This is not just a journalist's account. The legal study The Girl Who Cried Pain: A Bias Against Women in the Treatment of Pain found that women report more severe levels of pain, more frequent incidences of pain, and pain of longer duration than men, but are nonetheless treated for pain less aggressively. 

An extreme example is “Yentl Syndrome”. This is the fact that half of US women are likely to experience cardiovascular disease and exhibit different symptoms to men, because male symptoms are taught as ungendered, many women die following misdiagnosis. More often than should be acceptable, female pain is treated as irrelevant or counterfeit.

In another significant case, when the news broke that the most common hormonal birth control pill is heavily linked to a lower quality of life, many uterus-owning users were unsurprised. After all, they had been observing these symptoms for years. Social media movements, such as #MyPillStory, had long been born of the frustration that medical experts weren’t doing enough to examine or counter the negative side effects. Even after randomised trials were conducted and statements were released, nothing was officially changed.

Men could of course shoulder the burden of birth control pills - there has been research over the years into one. But too many men are unwilling to swallow the side effects. A Cosmopolitan survey found that 63 per cent of men would not consider using a form of birth control that could result in acne or weight gain. That’s 2 per cent more than the number who said that they would reject the option of having an annual testicular injection. So if we’re taking men who are afraid of much lesser symptoms than those experienced by women seriously, why is it that women are continually overlooked by health professionals? 

These double standards mean that while men are treated with kid gloves, women’s reactions to drugs are used to alter recommended dosages post-hoc. Medical trials are intended to unearth any potential issues prior to prescription, before the dangers arise. But the disproportionate lack of focus on women’s health issues has historically extended to medical testing.

In the US, from 1977 to 1993, there was a ban on “premenopausal female[s] capable of becoming pregnant” participating in medical trials. This was only overturned when Congress passed the National Institutes of Health (NIH) Revitalisation Act, which required all government funded gender-neutral clinical trials to feature female test subjects. However, it was not until 2014 that the National Institutes of Health decreed that both male and female animals must be used in preclinical studies.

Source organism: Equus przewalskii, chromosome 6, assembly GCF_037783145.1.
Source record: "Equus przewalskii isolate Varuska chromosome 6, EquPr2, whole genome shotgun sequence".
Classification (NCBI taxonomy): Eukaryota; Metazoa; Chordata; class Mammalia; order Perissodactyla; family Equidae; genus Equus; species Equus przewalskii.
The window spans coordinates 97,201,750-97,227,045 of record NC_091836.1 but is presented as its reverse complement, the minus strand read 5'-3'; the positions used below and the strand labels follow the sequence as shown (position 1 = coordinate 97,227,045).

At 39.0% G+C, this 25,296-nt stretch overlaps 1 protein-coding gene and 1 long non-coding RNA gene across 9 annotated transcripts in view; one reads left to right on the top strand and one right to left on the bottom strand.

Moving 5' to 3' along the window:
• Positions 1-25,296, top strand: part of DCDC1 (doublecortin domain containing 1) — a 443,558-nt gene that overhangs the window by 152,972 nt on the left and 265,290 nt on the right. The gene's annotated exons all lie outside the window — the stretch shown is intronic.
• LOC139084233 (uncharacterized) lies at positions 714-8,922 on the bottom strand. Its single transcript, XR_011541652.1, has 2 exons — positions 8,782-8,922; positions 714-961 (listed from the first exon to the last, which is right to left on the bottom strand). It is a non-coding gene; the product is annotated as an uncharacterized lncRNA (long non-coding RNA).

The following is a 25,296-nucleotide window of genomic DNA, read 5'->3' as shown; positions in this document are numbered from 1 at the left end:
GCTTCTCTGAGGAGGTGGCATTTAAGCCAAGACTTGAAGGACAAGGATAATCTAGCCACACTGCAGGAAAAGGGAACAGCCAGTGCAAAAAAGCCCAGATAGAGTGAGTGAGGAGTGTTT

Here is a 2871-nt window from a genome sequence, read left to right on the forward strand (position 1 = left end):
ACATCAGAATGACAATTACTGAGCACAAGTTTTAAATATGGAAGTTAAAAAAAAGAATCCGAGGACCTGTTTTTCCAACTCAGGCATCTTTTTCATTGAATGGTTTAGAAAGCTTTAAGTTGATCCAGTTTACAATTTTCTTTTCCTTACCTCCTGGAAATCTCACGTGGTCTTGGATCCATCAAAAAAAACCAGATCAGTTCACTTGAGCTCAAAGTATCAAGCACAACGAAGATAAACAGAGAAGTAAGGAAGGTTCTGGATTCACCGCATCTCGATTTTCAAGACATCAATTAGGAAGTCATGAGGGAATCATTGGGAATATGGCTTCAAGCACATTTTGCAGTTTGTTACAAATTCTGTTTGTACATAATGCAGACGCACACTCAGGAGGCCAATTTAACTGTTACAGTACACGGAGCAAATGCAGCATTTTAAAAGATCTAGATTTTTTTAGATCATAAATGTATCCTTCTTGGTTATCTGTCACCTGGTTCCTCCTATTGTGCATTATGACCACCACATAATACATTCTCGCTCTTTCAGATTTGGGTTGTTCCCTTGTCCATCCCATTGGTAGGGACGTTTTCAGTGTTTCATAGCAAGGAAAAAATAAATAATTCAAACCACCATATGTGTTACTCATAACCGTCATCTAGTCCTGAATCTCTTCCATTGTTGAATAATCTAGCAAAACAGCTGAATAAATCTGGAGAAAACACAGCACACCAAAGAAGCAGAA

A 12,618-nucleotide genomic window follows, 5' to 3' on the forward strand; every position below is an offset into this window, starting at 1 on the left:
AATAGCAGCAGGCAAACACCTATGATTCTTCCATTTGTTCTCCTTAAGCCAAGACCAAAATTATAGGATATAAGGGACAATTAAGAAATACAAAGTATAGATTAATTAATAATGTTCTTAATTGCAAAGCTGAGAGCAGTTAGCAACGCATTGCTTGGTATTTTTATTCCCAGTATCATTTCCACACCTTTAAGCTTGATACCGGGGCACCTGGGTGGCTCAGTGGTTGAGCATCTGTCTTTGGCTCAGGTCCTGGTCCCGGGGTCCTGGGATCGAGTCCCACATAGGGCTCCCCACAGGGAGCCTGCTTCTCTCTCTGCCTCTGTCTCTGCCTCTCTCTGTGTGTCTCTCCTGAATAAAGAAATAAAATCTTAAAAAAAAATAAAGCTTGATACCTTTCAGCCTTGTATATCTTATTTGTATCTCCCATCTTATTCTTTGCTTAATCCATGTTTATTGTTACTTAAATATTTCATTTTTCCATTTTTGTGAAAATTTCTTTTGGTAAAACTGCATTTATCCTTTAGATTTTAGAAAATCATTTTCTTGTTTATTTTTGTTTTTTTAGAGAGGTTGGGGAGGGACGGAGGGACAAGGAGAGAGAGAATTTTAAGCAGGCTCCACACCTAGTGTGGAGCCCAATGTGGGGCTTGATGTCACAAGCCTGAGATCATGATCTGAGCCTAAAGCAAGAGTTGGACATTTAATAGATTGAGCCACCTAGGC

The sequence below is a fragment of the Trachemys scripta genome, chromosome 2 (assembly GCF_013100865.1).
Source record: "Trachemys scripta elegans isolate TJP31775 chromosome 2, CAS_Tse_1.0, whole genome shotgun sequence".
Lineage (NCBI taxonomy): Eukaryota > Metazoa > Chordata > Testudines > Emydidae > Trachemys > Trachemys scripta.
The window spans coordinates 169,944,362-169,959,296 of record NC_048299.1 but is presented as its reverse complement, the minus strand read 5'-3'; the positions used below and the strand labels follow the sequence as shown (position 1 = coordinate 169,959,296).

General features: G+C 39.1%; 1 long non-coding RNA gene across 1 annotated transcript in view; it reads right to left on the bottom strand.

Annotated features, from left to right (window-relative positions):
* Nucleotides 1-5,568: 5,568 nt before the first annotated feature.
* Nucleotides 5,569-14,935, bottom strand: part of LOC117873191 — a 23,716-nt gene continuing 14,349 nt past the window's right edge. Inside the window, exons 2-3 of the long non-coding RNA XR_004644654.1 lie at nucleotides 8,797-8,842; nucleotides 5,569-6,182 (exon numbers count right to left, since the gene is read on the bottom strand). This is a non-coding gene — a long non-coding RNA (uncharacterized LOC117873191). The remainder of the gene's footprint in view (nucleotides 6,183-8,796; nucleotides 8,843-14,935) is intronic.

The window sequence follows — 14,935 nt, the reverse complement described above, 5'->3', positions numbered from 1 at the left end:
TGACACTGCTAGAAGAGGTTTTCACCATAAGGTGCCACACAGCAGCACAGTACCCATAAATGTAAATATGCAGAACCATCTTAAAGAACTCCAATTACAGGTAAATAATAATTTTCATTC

Women’s exclusion from clinical studies has traditionally occurred for a number of reasons. A major problem has been the wrongful assumption that biologically women aren’t all that different from men, except for menstruation. Yet this does not take into account different hormone cycles, and recent studies have revealed that this is demonstrably untrue. In reality, sex is a factor in one’s biological response to both illness and treatment, but this is not as dependent on the menstrual cycle as previously imagined.

Even with evidence of their suffering, women are often ignored. The UK Medicines and Healthcare Regulatory Agency (MHRA) released data for 2012-2017 that shows that 1,049 incidents had occurred as a result of mesh surgery, but said that this did not necessarily provide evidence that any device should be discontinued.

Yes, this may be true. Utilitarian thinking dictates that we look at the overall picture to decide whether the implants do more harm than good. However, when so many people are negatively impacted by the mesh, it prompts the question: Why are alternatives not being looked into more urgently?

The inquiry into the mesh scandal is two years past its deadline, and its chairperson recently stepped down. If this isn’t evidence that the massive medical negligence case is being neglected then what is?

Once again, the biggest maker of the problematic implants is Johnson&Johnson, who have previously been in trouble for their faulty artificial hips and – along with the NHS – are currently being sued by over 800 mesh implant recipients. A leaked email from the company suggested that the company was already aware of the damage that the implants were causing (Johnson&Johnson said the email was taken out of context).

In the case of the mesh implants slicing through vaginas “like a cheese-wire”, whether or not the manufacturers were aware of the dangers posed by their product seems almost irrelevant. Individual doctors have been dealing with complaints of chronic or debilitating pain following mesh insertions for some time. Many of them just have not reported the issues that they have seen to the MHRA’s Yellow Card scheme for identifying flawed medical devices.

Shona Robison, the Scottish Cabinet Secretary for Health and Sport, asked why the mesh recipients had been forced to campaign for their distress to be acknowledged and investigated. I would like to second her question. The mesh problem seems to be symptomatic of a larger issue in medical care – the assumption that women should be able to handle unnecessary amounts of pain without kicking up a fuss. It's time that the medical establishment started listening instead. 


Anjuli R. K. Shere is a 2016/17 Wellcome Scholar and science intern at the New Statesman